sequence of temporary solutions, until an approximate equilibrium is achieved in which
the solution space occupancy is described by the Gibbs distribution (Eq. 2.1-2). Once this
approximate equilibrium is achieved, the control parameter value is reduced and the solu-
tion sequence is extended until equilibrium is achieved at the new control parameter
value. This process is repeated until some termination condition (e.g. minimum control
parameter value) is attained. The current solution at termination is then accepted as the
solution to the optimization problem.
It is noted in passing that simulated annealing always involves minimizing a cost
functional, never maximizing a reward. However, this causes no loss of generality
because any combinatorial optimization problem can be translated into an equivalent
minimization problem.
2.4 Theoretical Foundations of Simulated Annealing
The evolution of the search sequence of a simulated annealing algorithm as out-
lined, in which each succeeding solution in the sequence is determined stochastically
based upon the current solution, suggests that the algorithm behavior can be described as
a Markov chain. Indeed it can, and all of the known convergence results for simulated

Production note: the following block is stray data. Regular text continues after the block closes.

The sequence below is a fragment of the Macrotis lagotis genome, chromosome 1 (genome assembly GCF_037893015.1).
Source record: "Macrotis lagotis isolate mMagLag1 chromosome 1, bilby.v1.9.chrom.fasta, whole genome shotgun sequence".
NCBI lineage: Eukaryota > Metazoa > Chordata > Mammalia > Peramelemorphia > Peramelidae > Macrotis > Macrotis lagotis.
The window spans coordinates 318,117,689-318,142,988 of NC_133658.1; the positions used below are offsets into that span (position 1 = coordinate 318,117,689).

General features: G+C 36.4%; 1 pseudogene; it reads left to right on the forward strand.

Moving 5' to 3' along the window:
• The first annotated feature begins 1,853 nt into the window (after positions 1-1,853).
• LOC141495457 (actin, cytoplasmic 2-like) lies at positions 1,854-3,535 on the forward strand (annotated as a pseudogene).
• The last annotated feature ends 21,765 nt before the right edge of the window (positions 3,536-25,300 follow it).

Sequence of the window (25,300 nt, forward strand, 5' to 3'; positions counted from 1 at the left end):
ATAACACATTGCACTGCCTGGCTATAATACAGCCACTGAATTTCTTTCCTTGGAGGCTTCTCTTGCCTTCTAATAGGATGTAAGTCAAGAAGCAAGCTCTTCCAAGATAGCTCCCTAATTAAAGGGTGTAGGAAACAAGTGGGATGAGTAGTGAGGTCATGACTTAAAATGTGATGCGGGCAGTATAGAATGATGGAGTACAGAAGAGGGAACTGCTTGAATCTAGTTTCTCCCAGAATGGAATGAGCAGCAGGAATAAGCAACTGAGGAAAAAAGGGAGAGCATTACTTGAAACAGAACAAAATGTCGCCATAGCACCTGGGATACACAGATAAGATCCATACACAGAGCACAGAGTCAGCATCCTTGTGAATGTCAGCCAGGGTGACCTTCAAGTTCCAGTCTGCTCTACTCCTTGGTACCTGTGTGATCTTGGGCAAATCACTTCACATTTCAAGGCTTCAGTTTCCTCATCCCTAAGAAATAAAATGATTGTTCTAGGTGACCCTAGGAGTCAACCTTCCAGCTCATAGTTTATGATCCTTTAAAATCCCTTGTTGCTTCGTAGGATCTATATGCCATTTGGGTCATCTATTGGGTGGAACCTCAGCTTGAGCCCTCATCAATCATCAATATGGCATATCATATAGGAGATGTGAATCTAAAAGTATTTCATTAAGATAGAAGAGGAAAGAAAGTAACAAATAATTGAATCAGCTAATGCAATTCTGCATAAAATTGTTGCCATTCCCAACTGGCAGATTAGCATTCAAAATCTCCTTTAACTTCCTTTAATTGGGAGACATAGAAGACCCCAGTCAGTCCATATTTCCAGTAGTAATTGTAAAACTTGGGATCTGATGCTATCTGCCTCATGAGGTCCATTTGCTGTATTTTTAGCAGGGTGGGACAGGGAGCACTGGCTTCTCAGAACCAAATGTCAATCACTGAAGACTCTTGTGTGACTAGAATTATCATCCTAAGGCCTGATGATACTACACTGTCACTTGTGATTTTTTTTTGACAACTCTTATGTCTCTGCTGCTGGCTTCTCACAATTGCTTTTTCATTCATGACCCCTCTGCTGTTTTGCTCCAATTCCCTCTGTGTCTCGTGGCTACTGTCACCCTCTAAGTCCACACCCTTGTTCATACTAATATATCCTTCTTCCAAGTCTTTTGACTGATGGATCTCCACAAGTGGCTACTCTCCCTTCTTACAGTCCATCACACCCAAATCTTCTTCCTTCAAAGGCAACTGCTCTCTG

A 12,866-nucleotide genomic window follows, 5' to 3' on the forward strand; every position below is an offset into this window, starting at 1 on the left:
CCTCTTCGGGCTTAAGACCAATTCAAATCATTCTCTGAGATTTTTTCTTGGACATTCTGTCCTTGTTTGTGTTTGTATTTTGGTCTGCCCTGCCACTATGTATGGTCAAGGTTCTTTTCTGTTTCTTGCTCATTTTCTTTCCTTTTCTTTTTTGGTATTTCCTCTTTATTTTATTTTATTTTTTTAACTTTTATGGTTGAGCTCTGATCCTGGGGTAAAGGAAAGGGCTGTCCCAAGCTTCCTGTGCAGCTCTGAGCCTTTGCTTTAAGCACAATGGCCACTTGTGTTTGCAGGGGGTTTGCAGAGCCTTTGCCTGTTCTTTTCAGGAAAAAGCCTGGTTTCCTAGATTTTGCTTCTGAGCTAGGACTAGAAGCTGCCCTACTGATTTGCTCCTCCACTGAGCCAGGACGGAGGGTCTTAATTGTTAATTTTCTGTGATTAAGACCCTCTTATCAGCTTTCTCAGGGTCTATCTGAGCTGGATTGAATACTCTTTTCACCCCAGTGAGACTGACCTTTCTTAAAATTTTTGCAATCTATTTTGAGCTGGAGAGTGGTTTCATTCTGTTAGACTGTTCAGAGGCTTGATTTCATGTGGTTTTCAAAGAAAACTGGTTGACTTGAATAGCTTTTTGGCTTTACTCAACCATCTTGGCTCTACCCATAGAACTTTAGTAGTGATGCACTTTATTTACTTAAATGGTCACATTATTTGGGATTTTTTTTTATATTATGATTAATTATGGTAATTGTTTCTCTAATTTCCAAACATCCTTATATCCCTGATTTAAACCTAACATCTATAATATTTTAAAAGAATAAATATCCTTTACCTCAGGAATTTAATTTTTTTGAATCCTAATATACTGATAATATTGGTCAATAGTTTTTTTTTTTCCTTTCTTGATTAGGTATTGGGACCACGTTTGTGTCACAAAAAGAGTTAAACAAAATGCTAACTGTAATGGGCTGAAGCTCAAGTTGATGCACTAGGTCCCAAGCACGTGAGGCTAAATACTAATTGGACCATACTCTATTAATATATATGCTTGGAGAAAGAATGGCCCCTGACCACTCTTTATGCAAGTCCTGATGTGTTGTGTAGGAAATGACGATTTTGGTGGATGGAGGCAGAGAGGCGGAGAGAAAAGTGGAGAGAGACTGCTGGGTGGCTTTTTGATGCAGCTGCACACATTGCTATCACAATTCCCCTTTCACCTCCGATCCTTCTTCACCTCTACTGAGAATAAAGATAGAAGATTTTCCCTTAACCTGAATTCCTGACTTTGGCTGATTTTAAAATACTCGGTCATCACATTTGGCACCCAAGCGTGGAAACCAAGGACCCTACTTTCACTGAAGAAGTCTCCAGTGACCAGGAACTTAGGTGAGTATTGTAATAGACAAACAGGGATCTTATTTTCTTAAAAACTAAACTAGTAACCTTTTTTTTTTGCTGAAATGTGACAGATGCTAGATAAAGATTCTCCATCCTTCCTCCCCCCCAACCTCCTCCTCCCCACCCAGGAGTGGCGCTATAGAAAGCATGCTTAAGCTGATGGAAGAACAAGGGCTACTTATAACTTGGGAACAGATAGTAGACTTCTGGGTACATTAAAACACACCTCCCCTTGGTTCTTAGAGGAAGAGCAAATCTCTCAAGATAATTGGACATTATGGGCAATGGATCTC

annealing algorithms are derived from analysis of Markov chain models [LaAa87,
GeGe84, LuMe86, MiRo85, Rior58]. This subsection establishes a Markov chain model
to represent the simulated annealing algorithm and then employs it in reviewing the
development of the published convergence bounds. This development essentially follows
[LaAa87].
2.4.1 A Markov Chain Model of Simulated Annealing
Let a combinatorial optimization problem be represented by the pair (S, C) where S
is the problem's solution space and C is its cost function, and assume without loss of gen-
erality that the optimization problem requires minimization of C. Also, assume that S is
finite. Then, a simulated annealing algorithm for solving this problem can be
characterized by the quadruple (S,io,PT,T) where S is as defined above and where i0 e S